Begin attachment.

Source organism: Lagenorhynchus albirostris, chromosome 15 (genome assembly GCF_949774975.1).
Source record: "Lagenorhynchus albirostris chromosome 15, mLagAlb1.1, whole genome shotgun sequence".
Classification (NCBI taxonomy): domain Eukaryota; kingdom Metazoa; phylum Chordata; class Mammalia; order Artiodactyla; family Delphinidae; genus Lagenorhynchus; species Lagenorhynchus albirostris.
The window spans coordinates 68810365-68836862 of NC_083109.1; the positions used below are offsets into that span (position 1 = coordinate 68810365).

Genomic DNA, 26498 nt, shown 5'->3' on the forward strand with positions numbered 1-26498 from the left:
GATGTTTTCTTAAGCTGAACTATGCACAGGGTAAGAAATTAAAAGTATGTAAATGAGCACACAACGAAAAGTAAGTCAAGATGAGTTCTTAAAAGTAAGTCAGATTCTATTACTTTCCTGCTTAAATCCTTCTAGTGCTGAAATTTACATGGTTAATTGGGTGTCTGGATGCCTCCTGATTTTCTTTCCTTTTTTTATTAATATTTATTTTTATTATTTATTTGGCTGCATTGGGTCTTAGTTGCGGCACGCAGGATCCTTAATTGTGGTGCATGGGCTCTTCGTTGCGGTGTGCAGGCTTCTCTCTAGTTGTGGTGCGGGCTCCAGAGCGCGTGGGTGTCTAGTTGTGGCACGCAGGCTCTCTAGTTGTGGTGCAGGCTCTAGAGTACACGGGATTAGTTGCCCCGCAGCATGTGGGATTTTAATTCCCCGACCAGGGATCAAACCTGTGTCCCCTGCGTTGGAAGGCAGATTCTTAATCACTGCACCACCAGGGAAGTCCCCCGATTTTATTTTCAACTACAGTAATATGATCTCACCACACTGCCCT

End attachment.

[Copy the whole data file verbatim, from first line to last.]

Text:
Source organism: Lagenorhynchus albirostris, chromosome 15 (genome assembly GCF_949774975.1).
Source record: "Lagenorhynchus albirostris chromosome 15, mLagAlb1.1, whole genome shotgun sequence".
Classification (NCBI taxonomy): domain Eukaryota; kingdom Metazoa; phylum Chordata; class Mammalia; order Artiodactyla; family Delphinidae; genus Lagenorhynchus; species Lagenorhynchus albirostris.
The window spans coordinates 68810365-68836862 of NC_083109.1; the positions used below are offsets into that span (position 1 = coordinate 68810365).

Genomic DNA, 26498 nt, shown 5'->3' on the forward strand with positions numbered 1-26498 from the left:
GATGTTTTCTTAAGCTGAACTATGCACAGGGTAAGAAATTAAAAGTATGTAAATGAGCACACAACGAAAAGTAAGTCAAGATGAGTTCTTAAAAGTAAGTCAGATTCTATTACTTTCCTGCTTAAATCCTTCTAGTGCTGAAATTTACATGGTTAATTGGGTGTCTGGATGCCTCCTGATTTTCTTTCCTTTTTTTATTAATATTTATTTTTATTATTTATTTGGCTGCATTGGGTCTTAGTTGCGGCACGCAGGATCCTTAATTGTGGTGCATGGGCTCTTCGTTGCGGTGTGCAGGCTTCTCTCTAGTTGTGGTGCGGGCTCCAGAGCGCGTGGGTGTCTAGTTGTGGCACGCAGGCTCTCTAGTTGTGGTGCAGGCTCTAGAGTACACGGGATTAGTTGCCCCGCAGCATGTGGGATTTTAATTCCCCGACCAGGGATCAAACCTGTGTCCCCTGCGTTGGAAGGCAGATTCTTAATCACTGCACCACCAGGGAAGTCCCCCGATTTTATTTTCAACTACAGTAATATGATCTCACCACACTGCCCT